"To be seen in this life, truly observed without judgment, is what it feels like to be loved." — Cicely Tyson, Just as I Am
"Devote a slice of your energies toward making the world suck less every week." — Shonda Rhimes, Year of Yes
This is a time of year when I allow my usual daily practice of gratitude to be more visible and prominent in my life, especially at work and at home. Thanksgiving is a complicated holiday because of the racist, violent, and colonial history, but it does bring a more intentional and public invitation to reflect on gratitude as a practice and concept. My primary focus for this blog is to think and reflect on gratitude as it relates to student affairs and relationship building.
I am currently serving on the conference leadership committee for the 2023 NASPA Annual Conference in Boston. The last time I attended a NASPA conference in Boston was 2002. I was working as a new professional in my first job in student activities at New York University. I had fallen in love with student affairs work during my undergraduate experience at Ramapo College of New Jersey, and I had attended NASPA regularly since that point. That first Boston conference was notable to me because I developed a "tradition" that year; one that I had no idea would stick with me throughout my entire career. I was able to share resources so that a graduate student working in my office was able to attend her first NASPA conference. Twenty years later, we are still attending NASPA together. Michelle Van-Ess is now the Dean of Students and Assistant Vice President at Hofstra University. As recently as NASPA in Baltimore, we were sharing a room together; we even attended together virtually in 2021. We have brought our young children to NASPA (they all loved Los Angeles), and we have visited friends and family in various locations (Orlando!), and over the years we have become more than colleagues and friends, we have become family.
Gratitude is a conscious, positive emotion one can express when feeling thankful for something, whether tangible or intangible. - Paulina Cal y Mayor Galindo
I wouldn’t have known about NASPA as a professional home if not for mentors during my undergraduate experience. And once I did learn about NASPA, I wouldn’t have been brave enough to attend on my own or had the resources to attend when it was in New Orleans or Phoenix or Tampa (places I wouldn't have gone otherwise as a new professional), if not for mentors and colleagues along the way who helped make it available for me. The relationships I built going to NASPA opened doors for me to present and publish, to serve in volunteer leadership roles, to win awards, and to get nominated for and achieve professional goals and opportunities. I am beyond grateful for all of those incredible milestones that I have experienced AND the role of mentors and colleagues that made that possible cannot be understated.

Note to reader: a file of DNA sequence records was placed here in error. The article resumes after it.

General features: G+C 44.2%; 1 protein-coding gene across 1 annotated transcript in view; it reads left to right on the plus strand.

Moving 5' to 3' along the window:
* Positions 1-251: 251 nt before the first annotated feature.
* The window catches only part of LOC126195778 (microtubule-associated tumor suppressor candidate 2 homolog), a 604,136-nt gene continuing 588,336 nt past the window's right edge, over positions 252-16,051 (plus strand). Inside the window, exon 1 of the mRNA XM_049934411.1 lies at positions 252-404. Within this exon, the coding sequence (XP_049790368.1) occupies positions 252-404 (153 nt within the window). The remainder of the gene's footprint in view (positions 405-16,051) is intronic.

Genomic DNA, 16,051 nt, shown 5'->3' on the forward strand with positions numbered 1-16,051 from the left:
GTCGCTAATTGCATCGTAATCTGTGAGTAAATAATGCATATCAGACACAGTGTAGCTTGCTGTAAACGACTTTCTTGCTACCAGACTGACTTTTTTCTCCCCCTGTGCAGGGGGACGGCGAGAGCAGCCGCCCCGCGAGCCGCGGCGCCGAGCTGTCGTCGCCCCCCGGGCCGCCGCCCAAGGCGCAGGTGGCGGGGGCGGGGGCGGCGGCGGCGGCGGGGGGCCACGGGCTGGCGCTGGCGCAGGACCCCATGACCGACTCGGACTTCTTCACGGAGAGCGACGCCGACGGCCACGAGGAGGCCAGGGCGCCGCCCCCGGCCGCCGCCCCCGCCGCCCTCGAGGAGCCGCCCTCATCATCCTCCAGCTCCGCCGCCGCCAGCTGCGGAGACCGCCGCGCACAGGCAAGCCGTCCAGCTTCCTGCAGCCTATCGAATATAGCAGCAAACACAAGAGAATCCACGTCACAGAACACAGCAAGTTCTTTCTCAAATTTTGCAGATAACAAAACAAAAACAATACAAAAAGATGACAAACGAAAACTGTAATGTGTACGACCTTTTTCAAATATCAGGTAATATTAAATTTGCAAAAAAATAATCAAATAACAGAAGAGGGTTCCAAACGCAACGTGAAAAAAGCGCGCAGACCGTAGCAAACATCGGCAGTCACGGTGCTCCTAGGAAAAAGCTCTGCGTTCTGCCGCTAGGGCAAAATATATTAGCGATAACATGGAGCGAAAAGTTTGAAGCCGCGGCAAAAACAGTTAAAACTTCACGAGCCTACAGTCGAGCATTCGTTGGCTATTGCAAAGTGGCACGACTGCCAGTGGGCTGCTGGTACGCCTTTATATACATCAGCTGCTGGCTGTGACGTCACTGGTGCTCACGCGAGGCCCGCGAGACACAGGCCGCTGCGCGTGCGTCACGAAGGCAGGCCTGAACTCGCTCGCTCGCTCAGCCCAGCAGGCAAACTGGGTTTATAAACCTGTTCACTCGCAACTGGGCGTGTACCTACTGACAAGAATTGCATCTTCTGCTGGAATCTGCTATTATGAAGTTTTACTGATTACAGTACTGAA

I know I am not alone in treasuring the people I have met along the way, and the precious moments of connection: the students who are now in the field, the retired mentors sharing wisdom, the peers who are still in the trenches and most especially the colleagues and friends that are no longer with us. This past NASPA in Baltimore was the first NASPA of my career without Marijo Russell-O'Grady. Marijo was my first supervisor as a graduate student at NYU. She helped shape my career as a Dean of Students and she made 1:1 time for me at every single national conference I ever attended. We shared our lives over laughter and sometimes tears. There was something so comforting knowing that this professional relationship was a journey and a lifelong commitment to one another. Marijo embodied what it meant to be a mentor, colleague, friend, parent, and partner. I admired her and I treasured our time. I was always especially moved when she introduced me as her peer and friend and not just as another "dean of students."
How many of us carefully plan how we will spend valuable time in between meetings and sessions to meet up with friends and colleagues for coffee, lunch, or even a quick in person check in or hug? Those moments at NASPA are a lifeline to our humanity, to the connections that sustain us. As life milestones happen, graduations and dissertations, marriage and divorce, babies and teenagers, caring for sick family members or even experiencing profound loss, it has been my experience that sharing those moments with beloved student affairs colleagues carries a particular weight and context. Only someone who knows the significance of going into labor at the end of a parent welcome event during orientation or experiencing a student crisis when you are also caring for a loved one can truly understand that our student affairs gratitude runs deep, and our connections definitely help make the world "suck" a little less.
Marcella Runell Hall serves as the vice president for student life and dean of students at Mount Holyoke College and is a member of the NASPA James E. Scott Academy Board.